One of the more esoteric, and on first hearing possibly incredibly boring, is the National Bank Museum. However I thought it was worth a visit – it details in simple terms what money is (it’s not just the cash in your hand, but it’s pretty much anything that can be used for payment, including services, goods, and of course plastic cards in lieu), where it came from, and why it’s important. There’s displays on money throughout the ages and the world, but also simple explanations, and indeed audio-commentaries, on different aspects of money and monetary policy (eg what a Clearing Bank does, what Inflation actually means, and the like). The building it’s in is actually the Bank building, and the initial rooms were originally used for Bank meeting. While a subject that would leave many people ‘dry’, I found it to be a good and comprehensive overview, whilst still being easy to follow. Caveat: I have an ‘A’-level in Economics; I am quite boring, yes.
“Europe”: a statue by Belgian sculptor May Claerhout, of the Greek goddess Europa, carrying the Euro sign – a symbol of unity. Apparently. I’m British; I wouldn’t know these things!
Brussels is also, of course, the main home of the European Union – indeed one of the possible solutions to the fact the two halves of Belgium dislike each other but can’t agree what to do with Brussels is for Brussels itself to become an independent city-state defined as the ‘capital’ of the EU. The area of the city the EU buildings are in is … modernist. The European parliament itself is very ‘windows and fibreglass’, it’s not something I could imagine very easily people wanting to take home replica models of. Due to it being occupying both sides of a narrow road, and being quite tall, it’s also quite a hard thing to take a picture of. It backs onto a landscaped parkland area; in casual walking, you only really see the back of the many buildings. The park itself has other, unrelated, buildings that surround it (including a school and a museum).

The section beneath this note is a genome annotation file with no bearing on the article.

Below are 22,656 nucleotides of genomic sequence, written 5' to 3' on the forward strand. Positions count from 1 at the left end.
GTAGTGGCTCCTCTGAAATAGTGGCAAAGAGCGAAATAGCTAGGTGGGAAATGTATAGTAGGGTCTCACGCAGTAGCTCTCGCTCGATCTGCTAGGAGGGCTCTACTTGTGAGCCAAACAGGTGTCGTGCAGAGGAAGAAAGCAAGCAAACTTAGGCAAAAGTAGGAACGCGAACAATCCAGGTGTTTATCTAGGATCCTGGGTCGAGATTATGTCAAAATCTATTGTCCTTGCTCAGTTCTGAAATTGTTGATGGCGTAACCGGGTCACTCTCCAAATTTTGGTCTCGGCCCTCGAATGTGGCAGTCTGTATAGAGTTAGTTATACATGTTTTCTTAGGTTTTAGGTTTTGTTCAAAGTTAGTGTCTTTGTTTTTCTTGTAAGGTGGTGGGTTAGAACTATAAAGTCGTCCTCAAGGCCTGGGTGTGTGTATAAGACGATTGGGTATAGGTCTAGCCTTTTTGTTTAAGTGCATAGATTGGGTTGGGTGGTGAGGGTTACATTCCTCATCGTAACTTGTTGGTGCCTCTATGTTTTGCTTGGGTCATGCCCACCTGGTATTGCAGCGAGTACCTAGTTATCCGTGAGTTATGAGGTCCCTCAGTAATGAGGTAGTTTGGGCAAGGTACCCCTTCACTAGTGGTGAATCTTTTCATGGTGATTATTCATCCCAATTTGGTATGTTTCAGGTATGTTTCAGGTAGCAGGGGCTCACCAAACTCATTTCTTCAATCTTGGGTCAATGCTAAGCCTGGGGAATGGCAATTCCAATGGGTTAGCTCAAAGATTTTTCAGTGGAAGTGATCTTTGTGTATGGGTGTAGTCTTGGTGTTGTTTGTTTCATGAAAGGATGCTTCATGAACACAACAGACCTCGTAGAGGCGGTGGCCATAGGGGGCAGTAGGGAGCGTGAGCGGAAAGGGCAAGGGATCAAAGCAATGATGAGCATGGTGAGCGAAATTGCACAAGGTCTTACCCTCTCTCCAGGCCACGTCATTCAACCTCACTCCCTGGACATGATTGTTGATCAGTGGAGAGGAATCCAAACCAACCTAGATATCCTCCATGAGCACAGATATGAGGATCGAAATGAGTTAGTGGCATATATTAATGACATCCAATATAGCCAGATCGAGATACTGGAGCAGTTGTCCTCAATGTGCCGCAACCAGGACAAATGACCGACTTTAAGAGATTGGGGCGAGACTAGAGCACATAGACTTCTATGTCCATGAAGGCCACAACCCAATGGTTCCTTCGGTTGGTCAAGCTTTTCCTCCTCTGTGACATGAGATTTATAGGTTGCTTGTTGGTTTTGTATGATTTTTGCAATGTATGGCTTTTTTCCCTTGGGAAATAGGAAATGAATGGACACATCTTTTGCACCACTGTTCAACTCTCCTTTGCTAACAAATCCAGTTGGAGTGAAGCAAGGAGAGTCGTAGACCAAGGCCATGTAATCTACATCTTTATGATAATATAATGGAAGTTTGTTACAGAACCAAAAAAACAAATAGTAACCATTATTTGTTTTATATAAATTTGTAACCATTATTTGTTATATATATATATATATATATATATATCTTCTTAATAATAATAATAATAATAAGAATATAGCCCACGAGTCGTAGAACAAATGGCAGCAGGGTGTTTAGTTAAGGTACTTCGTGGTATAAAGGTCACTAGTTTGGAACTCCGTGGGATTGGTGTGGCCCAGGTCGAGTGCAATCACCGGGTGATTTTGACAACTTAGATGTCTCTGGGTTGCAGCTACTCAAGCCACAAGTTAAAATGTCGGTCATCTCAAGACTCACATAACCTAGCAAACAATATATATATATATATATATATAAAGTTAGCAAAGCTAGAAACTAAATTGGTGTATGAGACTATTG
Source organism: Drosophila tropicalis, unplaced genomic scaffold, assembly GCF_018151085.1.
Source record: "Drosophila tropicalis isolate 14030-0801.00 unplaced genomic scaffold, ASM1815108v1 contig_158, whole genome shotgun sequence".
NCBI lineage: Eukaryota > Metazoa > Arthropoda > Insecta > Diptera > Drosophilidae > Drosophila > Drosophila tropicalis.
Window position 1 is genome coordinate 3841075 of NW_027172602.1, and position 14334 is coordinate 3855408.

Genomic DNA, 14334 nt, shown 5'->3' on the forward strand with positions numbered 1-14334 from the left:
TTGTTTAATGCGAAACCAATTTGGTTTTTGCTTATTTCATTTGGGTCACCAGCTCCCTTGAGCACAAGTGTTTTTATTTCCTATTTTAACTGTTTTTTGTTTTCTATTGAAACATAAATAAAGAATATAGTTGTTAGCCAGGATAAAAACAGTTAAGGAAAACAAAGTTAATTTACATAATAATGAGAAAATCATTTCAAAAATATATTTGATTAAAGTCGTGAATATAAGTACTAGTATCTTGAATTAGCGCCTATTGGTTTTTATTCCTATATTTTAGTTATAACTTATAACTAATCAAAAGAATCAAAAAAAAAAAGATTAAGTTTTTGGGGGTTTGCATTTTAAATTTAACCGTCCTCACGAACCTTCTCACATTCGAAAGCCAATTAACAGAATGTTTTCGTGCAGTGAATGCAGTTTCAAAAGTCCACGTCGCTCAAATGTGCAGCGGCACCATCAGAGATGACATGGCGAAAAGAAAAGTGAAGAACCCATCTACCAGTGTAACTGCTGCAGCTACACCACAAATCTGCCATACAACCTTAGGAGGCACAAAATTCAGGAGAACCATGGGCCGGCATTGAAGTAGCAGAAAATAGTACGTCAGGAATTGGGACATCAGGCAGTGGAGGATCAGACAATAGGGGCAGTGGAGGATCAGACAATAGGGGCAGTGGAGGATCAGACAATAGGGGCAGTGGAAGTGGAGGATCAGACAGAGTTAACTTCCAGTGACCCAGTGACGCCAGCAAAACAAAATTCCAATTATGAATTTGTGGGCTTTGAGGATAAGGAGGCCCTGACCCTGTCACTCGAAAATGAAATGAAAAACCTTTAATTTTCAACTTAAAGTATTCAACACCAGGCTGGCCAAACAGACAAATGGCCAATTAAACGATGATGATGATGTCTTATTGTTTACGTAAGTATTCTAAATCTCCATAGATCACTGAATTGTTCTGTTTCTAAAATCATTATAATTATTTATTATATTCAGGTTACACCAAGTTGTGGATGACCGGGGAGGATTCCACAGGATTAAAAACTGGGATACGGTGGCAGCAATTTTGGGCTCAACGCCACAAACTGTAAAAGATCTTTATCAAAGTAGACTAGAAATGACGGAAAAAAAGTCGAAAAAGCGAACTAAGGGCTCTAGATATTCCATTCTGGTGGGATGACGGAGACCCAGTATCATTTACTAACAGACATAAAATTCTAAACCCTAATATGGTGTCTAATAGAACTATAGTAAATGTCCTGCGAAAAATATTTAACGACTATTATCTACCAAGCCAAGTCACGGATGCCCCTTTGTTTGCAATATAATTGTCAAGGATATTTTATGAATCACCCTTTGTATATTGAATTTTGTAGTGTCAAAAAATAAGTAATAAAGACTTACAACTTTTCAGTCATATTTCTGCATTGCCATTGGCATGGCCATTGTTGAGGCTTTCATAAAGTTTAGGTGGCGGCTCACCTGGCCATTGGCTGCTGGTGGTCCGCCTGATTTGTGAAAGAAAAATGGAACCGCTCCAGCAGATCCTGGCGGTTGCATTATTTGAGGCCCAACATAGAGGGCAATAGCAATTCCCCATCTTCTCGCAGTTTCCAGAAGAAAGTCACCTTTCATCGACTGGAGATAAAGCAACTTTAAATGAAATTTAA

The EU buildings as seen from the park.
One of the buildings in the EU complex.
On the pavement walking towards the buildings, the stars of the EU flag are painted in blue. Iconic branding, if maybe slightly dull. In addition, my visit to the area was on a Sunday late afternoon, so there wasn’t much going on.
The arch and a fountain. Not that the day needed any more water.
Nearby is the Cinquantenaire, an arch (similar to the Arc de Triomphe in Paris) built to commemorate the 50th anniversary of the creation of Belgium. And it was indeed completed in time for the anniversary. The 75th anniversary … [how these guys hosted Euro 2000 I’ll never know]. The arch is surrounded by grand buildings that are mostly now museums, and opens out onto a large parkland area where they host events (they were setting up for one when I wandered through). At the Western end of the park is a monument to the Belgian adventure in the Congo River area, a part of Belgian history that these days they’re a bit embarrassed about …
The Congo Monument. Probably best to leave that there, with no further commentary.
But to sum up Brussels, I’m minded to return to one of the bars I visited for some decent local beer and nibbles. As I was eating, there was some music playing outside, from what I imagine to be a reasonably high-quality busker, and I noticed two tourists-with-small-rucksacks and umbrellas suddenly start dancing in the street outside to the music. How quirky, and terribly Bruxellois!
The standard street food in Belgium – fries with mayo.
And that’s what I feel about Brussels. It’s a bit like Paris, but with less people, less focal points, and a more ‘laissez-faire’ charm. It’s a bit ‘grittier’, not as polished, but I think all the better for that. It has a style that’s understated and less ‘full-on’ than Paris, but it’s definitely a lovable place.
Visited May/June 2012